DTH responses require the formation of memory T cells after initial exposure to DNFB; antigen-specific lymphocytes formed after sensitization provide long-lasting immunological memory and permit robust responses to subsequent challenges with the same antigen (13). At a formal level of analysis, photoperiod affects both the formation (encoding) and the functional expression (retrieval) of this immunological memory. Thus, in contrast to secondary antibody responses to KLH (experiment 1), upon which antecedent (initial) photoperiods had little bearing, DTH responses appear modified both by contemporary photoperiods and by photoperiods occurring several months earlier.
The mechanisms by which SD enhance skin DTH are not fully understood; however, the present data suggest that SD can act independently during either the sensitization or during the challenge stages of the response. Although the relative numbers of professional antigen-presenting cells in LD and SD are not known, short day-adapted Siberian hamsters have more leukocytes and T lymphocytes in the circulation than do LD hamsters (1). Thus SD exposure may permit greater immunological surveillance during the sensitization stage, which may facilitate formation of immunological memory. Additional mechanisms, occurring after sensitization and before challenge, that would permit retention of immunological memory may also include greater persistence or survival of memory T cells in SD hamsters.
The effect of photoperiod on secondary antibody responses described here confirms a recent report that antigen-specific IgG production is lower in male hamsters housed in SD (12). Siberian hamsters appear capable of modulating the increase in production of antigen-specific immunoglobulins in response to ambient day length. Differing antibody responses to the second KLH inoculation may have resulted from photoperiod-driven changes in either the recruitment or the activation of antigen-specific memory B and T cells present on week 18.5. The observations that, after photoperiod transfer on week 10.5, circulating anti-KLH IgG concentrations declined after transfer to SD and increased after transfer to LD raise the possibility that photoperiod limits the availability of IgG-secreting plasma cells. If this is the case, then it must occur independently of their formation after initial KLH treatment. It is noteworthy that anti-KLH IgG remained elevated (or became elevated) on week 18.5 in hamsters exposed to LD after week 10.5, but IgM was not similarly affected by photoperiod. Paralleling this effect of second photoperiod on the persistence of anti-KLH IgG production (i.e., on week 18.5) was the observation that second photoperiod significantly affected secondary IgG antibody responses, but secondary IgM responses were largely unaffected by second photoperiod. The mechanism(s) by which IgG 1) remains persistently elevated and 2) is affected by photoperiods occurring long after initial inoculation are presently unknown. The functional significance of such photoperiodic modulation of primary IgG production on secondary IgG responses requires further study.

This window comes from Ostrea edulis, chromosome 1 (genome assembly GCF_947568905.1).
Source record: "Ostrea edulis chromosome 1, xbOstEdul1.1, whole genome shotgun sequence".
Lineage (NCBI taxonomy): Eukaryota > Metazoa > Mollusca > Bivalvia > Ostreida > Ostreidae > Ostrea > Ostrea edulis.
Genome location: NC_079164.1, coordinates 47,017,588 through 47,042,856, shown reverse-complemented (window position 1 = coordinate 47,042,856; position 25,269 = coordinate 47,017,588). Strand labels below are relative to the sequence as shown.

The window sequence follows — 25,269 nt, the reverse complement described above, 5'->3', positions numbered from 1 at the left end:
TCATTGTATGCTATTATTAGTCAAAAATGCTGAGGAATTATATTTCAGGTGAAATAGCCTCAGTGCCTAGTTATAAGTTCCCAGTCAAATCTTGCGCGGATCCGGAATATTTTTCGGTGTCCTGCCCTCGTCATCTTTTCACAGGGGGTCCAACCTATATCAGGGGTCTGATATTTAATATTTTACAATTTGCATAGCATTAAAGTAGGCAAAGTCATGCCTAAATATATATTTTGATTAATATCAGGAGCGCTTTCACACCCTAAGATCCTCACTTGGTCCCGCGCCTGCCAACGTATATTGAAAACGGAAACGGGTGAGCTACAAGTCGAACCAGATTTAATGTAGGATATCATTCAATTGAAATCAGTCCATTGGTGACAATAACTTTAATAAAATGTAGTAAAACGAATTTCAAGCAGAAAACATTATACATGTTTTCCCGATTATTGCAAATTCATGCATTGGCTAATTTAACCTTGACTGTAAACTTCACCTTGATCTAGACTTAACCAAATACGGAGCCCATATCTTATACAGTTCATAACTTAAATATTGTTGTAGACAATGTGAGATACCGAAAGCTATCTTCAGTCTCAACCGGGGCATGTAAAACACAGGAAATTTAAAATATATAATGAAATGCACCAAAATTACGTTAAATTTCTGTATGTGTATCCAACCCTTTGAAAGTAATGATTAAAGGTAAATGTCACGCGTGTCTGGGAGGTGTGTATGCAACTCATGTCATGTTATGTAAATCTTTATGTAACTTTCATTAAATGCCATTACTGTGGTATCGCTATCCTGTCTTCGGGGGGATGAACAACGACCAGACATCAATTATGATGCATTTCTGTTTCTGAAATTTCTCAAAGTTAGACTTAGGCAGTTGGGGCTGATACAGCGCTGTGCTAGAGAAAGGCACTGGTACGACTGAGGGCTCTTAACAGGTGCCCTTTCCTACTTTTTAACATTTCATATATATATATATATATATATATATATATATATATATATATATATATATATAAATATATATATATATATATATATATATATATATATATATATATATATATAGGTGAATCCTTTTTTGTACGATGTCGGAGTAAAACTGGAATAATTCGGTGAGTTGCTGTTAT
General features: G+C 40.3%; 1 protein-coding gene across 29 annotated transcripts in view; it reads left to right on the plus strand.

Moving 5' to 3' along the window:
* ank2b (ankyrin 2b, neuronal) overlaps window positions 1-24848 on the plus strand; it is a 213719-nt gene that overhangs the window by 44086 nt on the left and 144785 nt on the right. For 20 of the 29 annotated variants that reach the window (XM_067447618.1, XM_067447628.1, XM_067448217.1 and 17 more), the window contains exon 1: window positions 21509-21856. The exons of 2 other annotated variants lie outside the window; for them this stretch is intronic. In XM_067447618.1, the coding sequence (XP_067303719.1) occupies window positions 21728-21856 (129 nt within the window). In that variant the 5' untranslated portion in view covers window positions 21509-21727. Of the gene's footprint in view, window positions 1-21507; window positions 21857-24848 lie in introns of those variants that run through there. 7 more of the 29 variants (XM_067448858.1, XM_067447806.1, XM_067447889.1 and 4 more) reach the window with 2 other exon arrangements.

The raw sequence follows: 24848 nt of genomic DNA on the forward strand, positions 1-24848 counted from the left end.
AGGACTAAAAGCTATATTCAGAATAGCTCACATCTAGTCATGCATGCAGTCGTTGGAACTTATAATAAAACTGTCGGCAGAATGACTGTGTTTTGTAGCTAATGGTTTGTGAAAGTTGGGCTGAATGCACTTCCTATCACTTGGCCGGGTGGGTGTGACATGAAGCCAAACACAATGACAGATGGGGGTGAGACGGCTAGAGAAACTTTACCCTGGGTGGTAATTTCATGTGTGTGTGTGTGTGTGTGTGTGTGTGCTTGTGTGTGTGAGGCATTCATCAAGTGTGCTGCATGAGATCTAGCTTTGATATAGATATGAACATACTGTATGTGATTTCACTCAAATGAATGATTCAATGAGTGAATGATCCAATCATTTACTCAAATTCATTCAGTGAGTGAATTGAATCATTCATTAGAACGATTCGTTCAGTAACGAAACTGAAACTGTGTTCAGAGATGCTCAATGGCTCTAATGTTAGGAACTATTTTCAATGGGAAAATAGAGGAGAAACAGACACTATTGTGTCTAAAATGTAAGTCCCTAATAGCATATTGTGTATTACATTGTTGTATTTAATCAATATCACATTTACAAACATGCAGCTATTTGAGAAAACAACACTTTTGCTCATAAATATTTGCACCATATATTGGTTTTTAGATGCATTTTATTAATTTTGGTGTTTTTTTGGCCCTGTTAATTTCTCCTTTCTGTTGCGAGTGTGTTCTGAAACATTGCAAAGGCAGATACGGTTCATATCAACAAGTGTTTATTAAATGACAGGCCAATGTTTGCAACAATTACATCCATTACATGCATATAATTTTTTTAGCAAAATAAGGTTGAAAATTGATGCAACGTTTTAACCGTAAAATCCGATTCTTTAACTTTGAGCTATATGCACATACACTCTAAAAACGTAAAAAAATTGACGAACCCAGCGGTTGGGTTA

In summary, these data indicate that day length affects the encoding, retention, and activation of antigen-specific immunological memory. The persistence of KLH-specific immunological memory for the purposes of IgG production is modified by changes in photoperiod, whereas day length affects both the formation and recall of DNFB-specific immunological memory for the purposes of mounting DTH responses. DTH responses appear to integrate seasonal information over intervals approaching 6 mo in duration, whereas IgG responses are primarily driven by ambient photoperiod. Inferences regarding any adaptive significance of these differences are not immediately apparent. Differences in the effects of photoperiod history on distinct modes of immunological memory may be related to the types of pathogens encountered at different times of year, although such a conjecture requires more complete field data for this species. At a formal level of analysis, the present data indicate that effects on immune function of antecedent photoperiods extend well beyond the interval during which the photoperiod occurred and that the effects of a prevailing photoperiod on contemporary immune function can be substantially modified by prior photoperiod exposure.
This investigation was supported by National Institute of Mental Health Grants MH-12875, MH-66144 and MH-57535 and by National Science Foundation Grant IBN 00-0854.
We thank R. Renstrom for technical assistance and S. Lavelle, M. Hargett, T. Litchfield, and R. Rangel for animal care.
The costs of publication of this article were defrayed in part by the payment of page charges. The article must therefore be hereby marked “advertisement” in accordance with 18 U.S.C. Section 1734 solely to indicate this fact.
Present address for B. J. Prendergast: Dept. of Psychology, University of Chicago, Institute for Mind and Biology, BPSB, 940 E. 57th St., Chicago, IL 60637.
Present address for S. D. Bilbo: Dept. of Psychology, University of Colorado, Boulder, CO 80309.